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Monday, July 1, 2013

Durer, Albrecht


Willow Mill
1498
Watercolor and gouache on paper
251 x 367 mm
Bibliotheque Nationale, Paris, France

The view is from the north bank of the River Pegnitz, on the outskirts of Nuremberg. The buildings in the center are the Grossweiden Mill and across the bridge on the left is the Kleinweiden Mill. In this watercolor, Durer was primarily interested in capturing the atmosphere of the stormy evening sky and the reflections in the water. This is arguably Durer's most accomplished watercolor landscape.

"Why has God given me such magnificent talent? It is a curse as well as a great blessing." (Durer)

Albrecht Durer (1471 - 1528) was a German painter and printmaker generally regarded as the greatest German Renaissance artist. His vast body of work includes altarpieces and religious works, numerous portraits and self-portraits, and copper engravings. His introduction of classical motifs into Northern art, through his knowledge of Italian artists and German humanists, have secured his reputation as the greatest Northern Renaissance artist. This is reinforced by his theoretical treatises, which involve principles of mathematics, perspective and ideal proportions. Durer exerted a huge influence on the artists of succeeding generations, especially in printmaking, the medium through which his contemporaries mostly experienced his art, as his paintings were predominately in private collections located in only a few cities. His success in spreading his reputation across Europe through prints were undoubtedly an inspiration for major artists such as Raphael, Titian, and Parmigianino, all of whom collaborated with printmakers in order to promote and distribute their work.

Durer died in 1528 and was buried in the churchyard of Johanniskirchhof in Nuremberg. That he was one of his country's most influential artists is manifest in the impressive number of pupils and imitators that he had. The extent to which Durer was internationally celebrated is apparent in the literary testimony of the Florentine artist Giorgio Vasari (1511-74), in whose Lives of the Most Eminent Italian Architects, Painters and Sculptors, the importance of Albrecht Durer, the "truly great painter and creator of the most beautiful copper engravings," is repeatedly stressed. Durer probably felt himself to be an "artist-prince," and his self-portraits seem incontestably to show a man sure of his own genius.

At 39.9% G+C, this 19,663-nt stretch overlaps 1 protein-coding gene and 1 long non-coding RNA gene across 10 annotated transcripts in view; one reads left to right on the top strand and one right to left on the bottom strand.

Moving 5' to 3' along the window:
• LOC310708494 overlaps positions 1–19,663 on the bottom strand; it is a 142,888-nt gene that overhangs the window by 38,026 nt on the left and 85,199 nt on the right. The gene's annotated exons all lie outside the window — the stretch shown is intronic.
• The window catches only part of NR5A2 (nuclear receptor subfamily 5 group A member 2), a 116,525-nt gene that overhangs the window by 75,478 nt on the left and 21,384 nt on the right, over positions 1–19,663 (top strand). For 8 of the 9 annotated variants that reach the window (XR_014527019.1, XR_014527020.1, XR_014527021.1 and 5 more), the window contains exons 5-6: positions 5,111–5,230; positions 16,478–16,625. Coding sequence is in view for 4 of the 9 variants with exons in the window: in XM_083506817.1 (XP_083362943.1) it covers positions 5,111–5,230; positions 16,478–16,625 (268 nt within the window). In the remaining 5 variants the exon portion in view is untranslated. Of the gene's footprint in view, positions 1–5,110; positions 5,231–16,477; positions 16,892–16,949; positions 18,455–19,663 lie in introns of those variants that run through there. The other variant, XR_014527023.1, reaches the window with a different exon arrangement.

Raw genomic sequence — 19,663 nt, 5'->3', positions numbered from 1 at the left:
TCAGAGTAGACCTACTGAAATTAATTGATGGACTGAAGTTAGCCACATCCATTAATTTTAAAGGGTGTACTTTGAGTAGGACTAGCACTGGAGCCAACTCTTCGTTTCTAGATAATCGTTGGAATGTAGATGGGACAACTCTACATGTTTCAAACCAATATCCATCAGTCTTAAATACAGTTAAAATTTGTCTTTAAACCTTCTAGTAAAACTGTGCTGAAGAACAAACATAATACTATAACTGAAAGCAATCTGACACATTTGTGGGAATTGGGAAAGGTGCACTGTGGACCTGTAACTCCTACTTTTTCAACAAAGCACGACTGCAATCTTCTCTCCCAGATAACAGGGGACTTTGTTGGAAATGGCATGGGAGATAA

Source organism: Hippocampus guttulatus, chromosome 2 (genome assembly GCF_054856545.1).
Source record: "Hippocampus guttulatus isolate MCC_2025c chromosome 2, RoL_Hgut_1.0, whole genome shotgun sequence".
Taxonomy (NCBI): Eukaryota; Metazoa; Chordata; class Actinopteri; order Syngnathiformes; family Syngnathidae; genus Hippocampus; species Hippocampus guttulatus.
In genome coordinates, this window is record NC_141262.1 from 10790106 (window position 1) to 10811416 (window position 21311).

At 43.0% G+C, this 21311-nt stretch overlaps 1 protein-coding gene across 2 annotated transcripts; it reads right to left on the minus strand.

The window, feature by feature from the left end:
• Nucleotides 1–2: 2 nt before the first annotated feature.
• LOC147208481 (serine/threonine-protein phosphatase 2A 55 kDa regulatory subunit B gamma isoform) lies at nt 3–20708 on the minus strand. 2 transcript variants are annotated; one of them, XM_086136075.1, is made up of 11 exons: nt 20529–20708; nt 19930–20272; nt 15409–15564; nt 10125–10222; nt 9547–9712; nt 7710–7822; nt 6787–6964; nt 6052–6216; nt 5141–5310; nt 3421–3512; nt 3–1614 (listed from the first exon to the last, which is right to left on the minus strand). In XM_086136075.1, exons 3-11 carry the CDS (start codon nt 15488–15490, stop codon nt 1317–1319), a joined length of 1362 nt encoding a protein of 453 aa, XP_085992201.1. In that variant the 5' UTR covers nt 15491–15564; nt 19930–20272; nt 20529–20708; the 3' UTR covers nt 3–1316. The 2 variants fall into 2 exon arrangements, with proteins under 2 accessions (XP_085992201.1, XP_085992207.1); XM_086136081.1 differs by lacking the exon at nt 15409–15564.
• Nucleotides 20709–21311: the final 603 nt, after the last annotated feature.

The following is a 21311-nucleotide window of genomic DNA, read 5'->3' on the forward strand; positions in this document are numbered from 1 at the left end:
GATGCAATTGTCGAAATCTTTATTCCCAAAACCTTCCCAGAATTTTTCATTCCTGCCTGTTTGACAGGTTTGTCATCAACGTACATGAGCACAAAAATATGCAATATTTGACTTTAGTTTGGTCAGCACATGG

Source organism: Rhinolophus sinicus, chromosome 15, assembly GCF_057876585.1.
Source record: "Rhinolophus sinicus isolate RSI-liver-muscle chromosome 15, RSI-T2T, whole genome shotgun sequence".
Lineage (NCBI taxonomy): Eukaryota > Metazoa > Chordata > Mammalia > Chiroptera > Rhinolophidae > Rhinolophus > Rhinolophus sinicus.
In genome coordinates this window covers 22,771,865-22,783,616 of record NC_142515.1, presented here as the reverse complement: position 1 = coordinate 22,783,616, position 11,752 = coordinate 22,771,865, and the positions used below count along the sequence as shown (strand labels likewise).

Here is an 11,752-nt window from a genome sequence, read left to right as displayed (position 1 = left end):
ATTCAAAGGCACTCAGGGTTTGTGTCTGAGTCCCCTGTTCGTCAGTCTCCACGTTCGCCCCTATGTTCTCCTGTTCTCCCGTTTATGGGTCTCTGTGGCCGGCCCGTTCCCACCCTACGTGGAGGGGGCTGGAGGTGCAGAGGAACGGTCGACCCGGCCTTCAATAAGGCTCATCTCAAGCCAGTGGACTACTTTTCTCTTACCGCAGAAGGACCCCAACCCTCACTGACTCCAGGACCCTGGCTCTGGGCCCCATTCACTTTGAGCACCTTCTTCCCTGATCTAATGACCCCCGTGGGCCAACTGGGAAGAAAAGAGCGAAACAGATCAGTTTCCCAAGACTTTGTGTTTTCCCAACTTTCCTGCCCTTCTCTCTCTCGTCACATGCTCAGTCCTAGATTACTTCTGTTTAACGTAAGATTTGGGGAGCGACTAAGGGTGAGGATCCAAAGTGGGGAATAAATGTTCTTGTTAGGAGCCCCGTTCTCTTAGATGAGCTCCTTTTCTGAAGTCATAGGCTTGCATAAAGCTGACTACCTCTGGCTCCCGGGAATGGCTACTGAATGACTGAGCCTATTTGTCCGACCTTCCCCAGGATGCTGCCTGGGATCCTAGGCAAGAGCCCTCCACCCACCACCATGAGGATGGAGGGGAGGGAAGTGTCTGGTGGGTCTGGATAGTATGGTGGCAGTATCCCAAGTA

http://www.imaginarymuseum.net/view/flipcard

<excursus>
There is a legendary story behind his picture "The Praying Hands"! (see Jan.4, 2012 exhibit)
In the 15th century, in a village near Nuremberg, lived a family with eighteen children. In order merely to keep food on the table for this mob, the father, a goldsmith, worked almost eighteen hours a day. Despite their seemingly hopeless condition, two of his children, Albrecht and Albert, had a dream. They both wanted to pursue their talent for art, but they knew full well that their father would never be financially able to send either of them to Nuremberg to study at the Academy.

After many long discussions, the two boys finally worked out a pact. They would toss a coin. The loser would go down into the nearby mines and, with his earnings, support his brother while he attended the academy. Then, when that brother who won the toss completed his studies, in four years, he would support the other brother at the academy, either with sales of his artwork or, if necessary, also by laboring in the mines. They tossed a coin on a Sunday morning after church. Albrecht Durer won the toss and went off to Nuremberg. Instead, Albert went down into the dangerous mines and, for the next four years, financed his brother, Albrecht, whose work at the academy was almost an immediate sensation. His etchings, his woodcuts, and his oils were far better than those of most of his professors, and by the time he graduated, he was beginning to earn considerable fees for his commissioned works.

When Albrecht returned to his village, the Durer family held a festive dinner on their lawn to celebrate his triumphant homecoming. After a long and memorable meal, punctuated with music and laughter, Albrecht rose from his honored position at the head of the table to drink a toast to his beloved brother, Albert, for the years of sacrifice that had enabled Albrecht to fulfill his ambition. His closing words were, "And now, Albert, blessed brother of mine, now it is your turn. Now you can go to Nuremberg to pursue your dream, and I will take care of you." All heads turned in eager expectation to the far end of the table where Albert sat, tears streaming down his pale face, shaking his lowered head from side to side while he sobbed and repeated, over and over, "No ...no ...no ...no." Finally, Albert rose and wiped the tears from his cheeks. He glanced down the long table at the faces he loved, and then, holding his hands close to his right cheek, he said softly, "No, brother. I cannot go to Nuremberg. It is too late for me. Look ... look what four years in the mines have done to my hands! The bones in every finger have been smashed at least once, and lately I have been suffering from arthritis so badly in my right hand that I cannot even hold a glass to return your toast, much less make delicate lines on parchment or canvas with a pen or a brush. No, brother ... for me it is too late."

One day, to pay homage to Albert for all that he had sacrificed, Albrecht Durer painstakingly drew the hands with palms together and thin fingers stretched skyward. He called his powerful drawing simply "Hands," but the entire world almost immediately opened their hearts to his great masterpiece and renamed his tribute of love "The Praying Hands."